Nowadays our kids are binge drinking and drinking and driving themselves to death. I know that not just from my experience with Griffen but from my time with others who work tirelessly to educate people on what alcohol really is doing to our youth. I’ve seen way too many stories of young people dying. It doesn’t just happen in big cities and faraway places. It happens right in our midst. It happens right here in South Carolina.
I don’t think any adult I know would knowingly endanger kids. I have to tell you that every time I see a Facebook post that features an adult making drinking sound like fun or a way to escape, my guts churn. Not because I’m a prude and against alcohol or that I’m judging. My guts churn because I know what can happen.
Kids see adults doing it and think it is okay or so that is what they have told me. In addition, peer pressure and the desire to have fun drive them. No harm no foul, right? Ask Griffen, Nolan Birch or how about beautiful Samantha Spade. We can’t ask them anything because they are all dead. Their lives snuffed out long before they got the chance to really live them.
Young people talk. Adults talk. I’m troubled when I KNOW that young underage people are drinking and adults are letting them. Not because I’m judging but because I KNOW what it feels like to go to bed when all seems right with the world and be jolted awake to find out that it isn’t.
I know some of you will and do think the same thing that I did. As a matter of fact, I’ve had people tell me that their kid was way too smart to go out and do something stupid like Griffen. Some of you will think — sorry that happened to your family, but that will never happen to mine.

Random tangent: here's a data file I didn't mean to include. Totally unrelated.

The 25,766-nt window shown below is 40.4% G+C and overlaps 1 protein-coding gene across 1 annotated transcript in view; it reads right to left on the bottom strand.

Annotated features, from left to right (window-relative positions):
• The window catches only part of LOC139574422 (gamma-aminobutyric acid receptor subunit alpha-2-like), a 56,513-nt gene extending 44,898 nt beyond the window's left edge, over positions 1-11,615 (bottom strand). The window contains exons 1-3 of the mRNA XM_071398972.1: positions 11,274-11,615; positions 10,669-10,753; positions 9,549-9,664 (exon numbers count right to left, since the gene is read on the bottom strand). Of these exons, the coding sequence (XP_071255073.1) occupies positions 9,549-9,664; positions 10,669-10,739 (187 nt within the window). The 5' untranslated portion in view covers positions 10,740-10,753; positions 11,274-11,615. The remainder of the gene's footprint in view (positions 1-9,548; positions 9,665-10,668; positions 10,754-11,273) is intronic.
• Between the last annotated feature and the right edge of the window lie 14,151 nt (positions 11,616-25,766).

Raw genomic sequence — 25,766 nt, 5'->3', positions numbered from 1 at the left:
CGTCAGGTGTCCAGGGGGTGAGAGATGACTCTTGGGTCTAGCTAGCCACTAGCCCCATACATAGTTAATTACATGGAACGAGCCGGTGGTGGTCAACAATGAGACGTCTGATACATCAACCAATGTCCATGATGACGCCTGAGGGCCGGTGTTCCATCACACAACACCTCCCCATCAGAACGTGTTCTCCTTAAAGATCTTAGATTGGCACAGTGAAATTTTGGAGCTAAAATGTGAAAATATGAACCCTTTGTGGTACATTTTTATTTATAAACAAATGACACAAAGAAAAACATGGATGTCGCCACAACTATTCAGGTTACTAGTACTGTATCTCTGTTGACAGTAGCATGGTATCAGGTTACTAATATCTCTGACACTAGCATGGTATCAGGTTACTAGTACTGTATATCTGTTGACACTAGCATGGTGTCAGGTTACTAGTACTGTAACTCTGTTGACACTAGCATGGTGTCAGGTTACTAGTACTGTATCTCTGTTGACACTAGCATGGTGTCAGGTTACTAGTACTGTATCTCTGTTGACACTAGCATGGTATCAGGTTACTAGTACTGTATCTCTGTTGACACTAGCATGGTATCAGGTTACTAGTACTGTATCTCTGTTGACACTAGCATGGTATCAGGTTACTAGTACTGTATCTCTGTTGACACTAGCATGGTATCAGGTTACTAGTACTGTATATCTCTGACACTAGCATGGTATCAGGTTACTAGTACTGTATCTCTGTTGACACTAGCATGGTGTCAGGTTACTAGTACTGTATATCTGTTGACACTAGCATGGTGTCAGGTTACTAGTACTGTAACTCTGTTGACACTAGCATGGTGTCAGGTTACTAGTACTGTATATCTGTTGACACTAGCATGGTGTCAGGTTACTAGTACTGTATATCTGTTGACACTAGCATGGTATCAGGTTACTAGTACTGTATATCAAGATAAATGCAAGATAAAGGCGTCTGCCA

Guess what? Young people think the exact same thing. I was at Clemson speaking to a group in September. I volunteer to speak there with MADD. The young people who are present have gotten a ticket for underage drinking. In order to get their ticket expunged, they have to listen to Steven Burritt with MADD, a Clemson police officer and me or another person who has lost someone. In my last visit there a young man explained that he tailgated the weekend before and was drunk out of his mind. The group always agrees that they are too smart for something to happen to them. I always tell them that I heard that same thing from another young man that I once knew. Of course, they know who it is. He is the reason I am there in the first place.
Life doesn’t come with an instruction manual. We do the best that we can. We can point fingers or we can dig in and try to figure out how to help our young people understand that their lives matter and we care enough about them to set boundaries in place which affirm that we really mean it. It’s easy to imagine that these things don’t happen. I wish they didn’t, but they do.
You know what they say — a picture is worth a thousand words.
On my last visit to Clemson, the same young man who admitted to being drunk the weekend before told me that it was the pictures that got his attention.
I decided earlier today that it was time to be bold and courageous. My prayer is that whether you believe me or not that you see what I see — that once the spark is gone. It’s gone. You can’t bring it back.
Kids and alcohol are a deadly combination. I know that I’ve just taken quite a bit of your time to tell you what can happen and what did happen. Now I want to show you.
This was my smart, sweet, kind, compassionate and loving little brother. He had his whole life ahead of him. One day he made a bad choice and that choice cost him his life. This is how it ended.